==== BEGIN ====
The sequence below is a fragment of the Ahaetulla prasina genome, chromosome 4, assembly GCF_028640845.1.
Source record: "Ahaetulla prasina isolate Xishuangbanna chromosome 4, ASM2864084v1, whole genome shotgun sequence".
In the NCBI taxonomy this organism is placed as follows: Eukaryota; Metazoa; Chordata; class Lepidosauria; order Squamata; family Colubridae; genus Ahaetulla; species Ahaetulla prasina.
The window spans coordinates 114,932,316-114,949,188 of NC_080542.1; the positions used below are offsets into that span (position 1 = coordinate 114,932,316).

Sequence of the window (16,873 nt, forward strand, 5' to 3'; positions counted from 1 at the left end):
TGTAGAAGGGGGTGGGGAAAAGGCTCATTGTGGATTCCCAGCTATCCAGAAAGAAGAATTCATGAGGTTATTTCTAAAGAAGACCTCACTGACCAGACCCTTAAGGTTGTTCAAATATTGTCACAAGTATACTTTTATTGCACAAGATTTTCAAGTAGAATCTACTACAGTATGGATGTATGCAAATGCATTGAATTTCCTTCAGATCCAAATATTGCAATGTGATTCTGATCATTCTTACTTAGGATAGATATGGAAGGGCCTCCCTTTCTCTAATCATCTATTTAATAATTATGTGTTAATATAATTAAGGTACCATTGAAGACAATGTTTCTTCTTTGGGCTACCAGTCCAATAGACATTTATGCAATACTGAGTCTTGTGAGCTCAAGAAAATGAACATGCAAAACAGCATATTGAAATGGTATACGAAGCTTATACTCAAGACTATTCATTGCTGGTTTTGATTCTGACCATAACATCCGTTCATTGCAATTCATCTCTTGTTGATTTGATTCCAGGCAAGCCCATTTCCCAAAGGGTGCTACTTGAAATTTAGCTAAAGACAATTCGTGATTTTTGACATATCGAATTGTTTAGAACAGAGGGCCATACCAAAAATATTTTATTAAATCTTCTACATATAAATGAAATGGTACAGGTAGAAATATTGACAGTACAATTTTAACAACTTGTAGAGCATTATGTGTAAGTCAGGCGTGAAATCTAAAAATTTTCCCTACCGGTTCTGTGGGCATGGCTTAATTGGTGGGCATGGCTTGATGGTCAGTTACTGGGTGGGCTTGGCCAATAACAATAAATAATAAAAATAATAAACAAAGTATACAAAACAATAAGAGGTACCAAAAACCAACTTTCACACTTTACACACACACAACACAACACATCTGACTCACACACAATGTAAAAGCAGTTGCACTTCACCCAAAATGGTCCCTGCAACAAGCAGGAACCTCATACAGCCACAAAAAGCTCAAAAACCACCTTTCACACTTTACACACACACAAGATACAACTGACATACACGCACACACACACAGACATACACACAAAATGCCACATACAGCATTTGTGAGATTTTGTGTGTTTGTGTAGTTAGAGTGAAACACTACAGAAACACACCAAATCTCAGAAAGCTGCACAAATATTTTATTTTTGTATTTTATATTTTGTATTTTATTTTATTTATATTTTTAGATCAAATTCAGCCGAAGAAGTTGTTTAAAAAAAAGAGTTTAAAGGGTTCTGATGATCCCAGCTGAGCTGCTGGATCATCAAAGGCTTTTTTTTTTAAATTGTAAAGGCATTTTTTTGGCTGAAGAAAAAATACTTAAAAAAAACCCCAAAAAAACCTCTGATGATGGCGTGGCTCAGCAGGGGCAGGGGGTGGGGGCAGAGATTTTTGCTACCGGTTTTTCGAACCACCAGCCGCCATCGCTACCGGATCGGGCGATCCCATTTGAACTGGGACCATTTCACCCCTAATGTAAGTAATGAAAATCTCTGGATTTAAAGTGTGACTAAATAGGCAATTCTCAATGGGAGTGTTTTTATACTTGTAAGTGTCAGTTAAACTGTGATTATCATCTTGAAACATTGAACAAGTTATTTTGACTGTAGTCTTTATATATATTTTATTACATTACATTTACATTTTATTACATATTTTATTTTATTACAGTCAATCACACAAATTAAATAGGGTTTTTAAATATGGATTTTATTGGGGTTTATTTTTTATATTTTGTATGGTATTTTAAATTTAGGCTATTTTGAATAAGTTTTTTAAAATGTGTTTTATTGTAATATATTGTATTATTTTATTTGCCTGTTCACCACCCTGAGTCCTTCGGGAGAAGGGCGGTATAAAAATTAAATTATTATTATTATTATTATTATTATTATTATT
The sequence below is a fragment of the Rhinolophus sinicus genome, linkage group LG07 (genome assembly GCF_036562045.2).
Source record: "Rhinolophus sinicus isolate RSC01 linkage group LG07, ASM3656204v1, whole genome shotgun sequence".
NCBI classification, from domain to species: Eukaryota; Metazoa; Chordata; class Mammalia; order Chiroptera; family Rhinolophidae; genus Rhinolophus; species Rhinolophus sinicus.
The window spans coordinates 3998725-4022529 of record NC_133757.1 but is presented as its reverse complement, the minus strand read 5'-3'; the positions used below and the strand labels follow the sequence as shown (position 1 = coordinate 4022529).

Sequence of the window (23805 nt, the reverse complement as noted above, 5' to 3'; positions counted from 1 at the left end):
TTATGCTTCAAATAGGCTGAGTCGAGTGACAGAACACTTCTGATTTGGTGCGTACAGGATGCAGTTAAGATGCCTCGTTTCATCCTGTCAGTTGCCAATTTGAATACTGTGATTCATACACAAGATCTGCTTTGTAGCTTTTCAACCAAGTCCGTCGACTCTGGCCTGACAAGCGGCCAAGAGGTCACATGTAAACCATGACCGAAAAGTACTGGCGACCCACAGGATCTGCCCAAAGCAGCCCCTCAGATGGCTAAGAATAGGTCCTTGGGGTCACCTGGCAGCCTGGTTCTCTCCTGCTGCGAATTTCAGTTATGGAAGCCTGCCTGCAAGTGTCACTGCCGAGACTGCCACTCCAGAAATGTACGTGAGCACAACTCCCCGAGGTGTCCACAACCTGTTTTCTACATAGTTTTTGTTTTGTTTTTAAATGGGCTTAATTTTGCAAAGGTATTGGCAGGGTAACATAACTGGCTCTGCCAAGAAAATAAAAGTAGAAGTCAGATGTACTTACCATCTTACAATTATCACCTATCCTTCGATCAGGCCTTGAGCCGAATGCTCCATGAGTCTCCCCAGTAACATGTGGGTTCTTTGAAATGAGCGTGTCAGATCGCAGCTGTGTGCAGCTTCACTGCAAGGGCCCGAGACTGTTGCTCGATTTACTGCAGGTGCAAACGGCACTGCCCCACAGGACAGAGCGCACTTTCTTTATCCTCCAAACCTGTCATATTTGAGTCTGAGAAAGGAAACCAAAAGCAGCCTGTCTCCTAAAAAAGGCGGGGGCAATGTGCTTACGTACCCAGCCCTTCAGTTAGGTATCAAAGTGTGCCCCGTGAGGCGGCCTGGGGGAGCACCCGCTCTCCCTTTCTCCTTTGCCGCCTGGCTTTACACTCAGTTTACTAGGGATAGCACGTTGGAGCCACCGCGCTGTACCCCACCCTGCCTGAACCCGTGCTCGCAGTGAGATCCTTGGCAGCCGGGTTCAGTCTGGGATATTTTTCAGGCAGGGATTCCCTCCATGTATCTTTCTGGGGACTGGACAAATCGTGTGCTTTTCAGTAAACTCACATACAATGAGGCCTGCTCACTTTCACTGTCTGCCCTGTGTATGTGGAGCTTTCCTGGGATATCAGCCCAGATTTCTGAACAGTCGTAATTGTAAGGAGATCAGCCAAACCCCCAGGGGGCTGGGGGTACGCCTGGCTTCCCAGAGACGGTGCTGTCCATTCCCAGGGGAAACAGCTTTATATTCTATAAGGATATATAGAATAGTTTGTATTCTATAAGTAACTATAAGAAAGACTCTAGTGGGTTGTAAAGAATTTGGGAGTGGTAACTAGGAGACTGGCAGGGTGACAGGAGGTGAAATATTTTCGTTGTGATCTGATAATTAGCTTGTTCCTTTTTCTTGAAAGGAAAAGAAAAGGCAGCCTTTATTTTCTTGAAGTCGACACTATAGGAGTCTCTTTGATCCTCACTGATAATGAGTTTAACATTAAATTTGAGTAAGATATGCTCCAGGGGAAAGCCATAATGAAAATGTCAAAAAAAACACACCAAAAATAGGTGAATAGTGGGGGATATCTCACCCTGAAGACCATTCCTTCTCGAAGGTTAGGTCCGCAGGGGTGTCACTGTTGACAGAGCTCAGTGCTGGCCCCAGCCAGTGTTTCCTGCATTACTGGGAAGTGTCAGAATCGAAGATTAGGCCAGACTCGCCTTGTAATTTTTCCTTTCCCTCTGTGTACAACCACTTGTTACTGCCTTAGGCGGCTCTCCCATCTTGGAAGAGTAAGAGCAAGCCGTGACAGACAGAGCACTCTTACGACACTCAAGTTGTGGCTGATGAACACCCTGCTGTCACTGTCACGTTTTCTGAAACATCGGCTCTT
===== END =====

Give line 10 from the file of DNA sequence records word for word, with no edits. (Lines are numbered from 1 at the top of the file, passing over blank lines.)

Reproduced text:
The window spans coordinates 3998725-4022529 of record NC_133757.1 but is presented as its reverse complement, the minus strand read 5'-3'; the positions used below and the strand labels follow the sequence as shown (position 1 = coordinate 4022529).